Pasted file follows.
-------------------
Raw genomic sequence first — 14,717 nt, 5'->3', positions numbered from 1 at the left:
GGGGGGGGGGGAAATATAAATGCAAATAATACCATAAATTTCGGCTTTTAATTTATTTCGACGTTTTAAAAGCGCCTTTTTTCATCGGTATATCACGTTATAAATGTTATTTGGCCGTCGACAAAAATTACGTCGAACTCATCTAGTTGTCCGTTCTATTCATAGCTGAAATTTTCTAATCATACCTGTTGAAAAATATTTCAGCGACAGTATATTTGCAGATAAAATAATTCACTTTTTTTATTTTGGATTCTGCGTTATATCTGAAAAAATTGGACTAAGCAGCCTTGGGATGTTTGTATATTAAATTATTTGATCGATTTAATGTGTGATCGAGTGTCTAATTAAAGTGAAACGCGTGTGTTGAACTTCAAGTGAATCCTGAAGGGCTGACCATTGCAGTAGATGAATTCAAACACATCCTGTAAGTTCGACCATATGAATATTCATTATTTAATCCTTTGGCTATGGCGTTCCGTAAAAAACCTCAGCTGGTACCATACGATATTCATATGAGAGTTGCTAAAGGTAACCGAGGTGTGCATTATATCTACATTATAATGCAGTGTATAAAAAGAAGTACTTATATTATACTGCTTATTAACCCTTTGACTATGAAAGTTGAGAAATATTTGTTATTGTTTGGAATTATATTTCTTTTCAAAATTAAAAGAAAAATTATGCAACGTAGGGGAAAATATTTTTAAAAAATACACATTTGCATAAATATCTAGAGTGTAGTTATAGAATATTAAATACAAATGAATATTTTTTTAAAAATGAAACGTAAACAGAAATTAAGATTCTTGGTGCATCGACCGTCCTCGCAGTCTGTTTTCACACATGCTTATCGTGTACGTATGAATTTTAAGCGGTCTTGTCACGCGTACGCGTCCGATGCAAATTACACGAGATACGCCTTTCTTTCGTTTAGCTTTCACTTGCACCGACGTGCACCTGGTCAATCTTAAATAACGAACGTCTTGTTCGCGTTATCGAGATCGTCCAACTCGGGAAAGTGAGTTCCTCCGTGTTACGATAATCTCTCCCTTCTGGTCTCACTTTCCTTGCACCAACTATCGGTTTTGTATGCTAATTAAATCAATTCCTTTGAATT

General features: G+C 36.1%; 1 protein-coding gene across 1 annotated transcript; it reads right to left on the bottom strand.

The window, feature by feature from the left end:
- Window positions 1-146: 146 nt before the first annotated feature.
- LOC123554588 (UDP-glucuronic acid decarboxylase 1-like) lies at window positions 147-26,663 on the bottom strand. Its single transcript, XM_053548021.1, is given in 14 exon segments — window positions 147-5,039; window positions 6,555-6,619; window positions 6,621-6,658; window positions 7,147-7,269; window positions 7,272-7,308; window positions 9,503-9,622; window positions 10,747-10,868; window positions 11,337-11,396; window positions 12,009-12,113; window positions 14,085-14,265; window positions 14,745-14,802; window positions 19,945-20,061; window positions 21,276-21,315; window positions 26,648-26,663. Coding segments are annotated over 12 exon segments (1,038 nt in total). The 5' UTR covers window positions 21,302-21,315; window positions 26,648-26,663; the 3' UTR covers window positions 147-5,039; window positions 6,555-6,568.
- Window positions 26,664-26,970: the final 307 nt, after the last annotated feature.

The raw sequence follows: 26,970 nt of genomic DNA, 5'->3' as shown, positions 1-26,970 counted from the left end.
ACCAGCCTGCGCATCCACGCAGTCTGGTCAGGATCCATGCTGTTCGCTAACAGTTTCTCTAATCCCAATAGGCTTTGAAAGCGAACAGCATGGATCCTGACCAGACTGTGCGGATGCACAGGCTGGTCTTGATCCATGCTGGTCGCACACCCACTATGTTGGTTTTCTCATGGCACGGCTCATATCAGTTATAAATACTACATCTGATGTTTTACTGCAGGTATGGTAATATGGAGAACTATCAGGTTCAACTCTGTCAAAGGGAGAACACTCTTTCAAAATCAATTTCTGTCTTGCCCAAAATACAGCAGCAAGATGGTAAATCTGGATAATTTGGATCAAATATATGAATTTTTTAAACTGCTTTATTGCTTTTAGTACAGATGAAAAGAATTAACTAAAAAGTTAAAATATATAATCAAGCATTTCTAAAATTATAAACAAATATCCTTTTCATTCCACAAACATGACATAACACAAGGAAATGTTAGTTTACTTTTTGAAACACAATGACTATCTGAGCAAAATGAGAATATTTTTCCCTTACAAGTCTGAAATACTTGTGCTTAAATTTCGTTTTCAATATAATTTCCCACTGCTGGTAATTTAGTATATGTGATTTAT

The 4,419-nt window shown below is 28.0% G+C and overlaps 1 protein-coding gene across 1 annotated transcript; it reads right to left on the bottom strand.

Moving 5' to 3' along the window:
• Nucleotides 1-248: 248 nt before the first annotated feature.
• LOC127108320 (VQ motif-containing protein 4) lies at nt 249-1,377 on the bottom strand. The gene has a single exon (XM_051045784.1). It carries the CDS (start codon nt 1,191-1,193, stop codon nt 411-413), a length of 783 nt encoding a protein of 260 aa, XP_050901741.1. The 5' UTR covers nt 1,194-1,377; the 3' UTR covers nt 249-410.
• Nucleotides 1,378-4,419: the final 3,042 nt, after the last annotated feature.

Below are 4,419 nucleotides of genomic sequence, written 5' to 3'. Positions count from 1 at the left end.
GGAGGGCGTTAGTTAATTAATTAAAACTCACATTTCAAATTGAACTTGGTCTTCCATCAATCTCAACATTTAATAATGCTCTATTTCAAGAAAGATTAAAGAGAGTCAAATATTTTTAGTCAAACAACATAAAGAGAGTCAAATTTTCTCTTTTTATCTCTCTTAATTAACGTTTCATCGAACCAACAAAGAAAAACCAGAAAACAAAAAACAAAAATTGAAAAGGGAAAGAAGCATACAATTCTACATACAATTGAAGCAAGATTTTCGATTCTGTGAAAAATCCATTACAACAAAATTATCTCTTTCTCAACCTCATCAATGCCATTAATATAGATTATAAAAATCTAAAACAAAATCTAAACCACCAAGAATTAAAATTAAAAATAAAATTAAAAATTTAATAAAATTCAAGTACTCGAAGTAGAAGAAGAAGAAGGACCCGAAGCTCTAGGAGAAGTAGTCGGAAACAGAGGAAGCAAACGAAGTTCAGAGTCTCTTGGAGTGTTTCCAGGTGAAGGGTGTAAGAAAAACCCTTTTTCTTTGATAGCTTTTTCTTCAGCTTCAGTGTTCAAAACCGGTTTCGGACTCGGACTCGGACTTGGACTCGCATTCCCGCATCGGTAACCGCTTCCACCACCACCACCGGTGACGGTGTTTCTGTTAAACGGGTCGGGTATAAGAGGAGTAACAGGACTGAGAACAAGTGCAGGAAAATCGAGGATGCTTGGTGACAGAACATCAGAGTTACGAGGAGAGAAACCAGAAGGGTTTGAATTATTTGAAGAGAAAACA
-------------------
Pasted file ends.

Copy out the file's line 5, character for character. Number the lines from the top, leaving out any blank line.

- Window positions 1-146: 146 nt before the first annotated feature.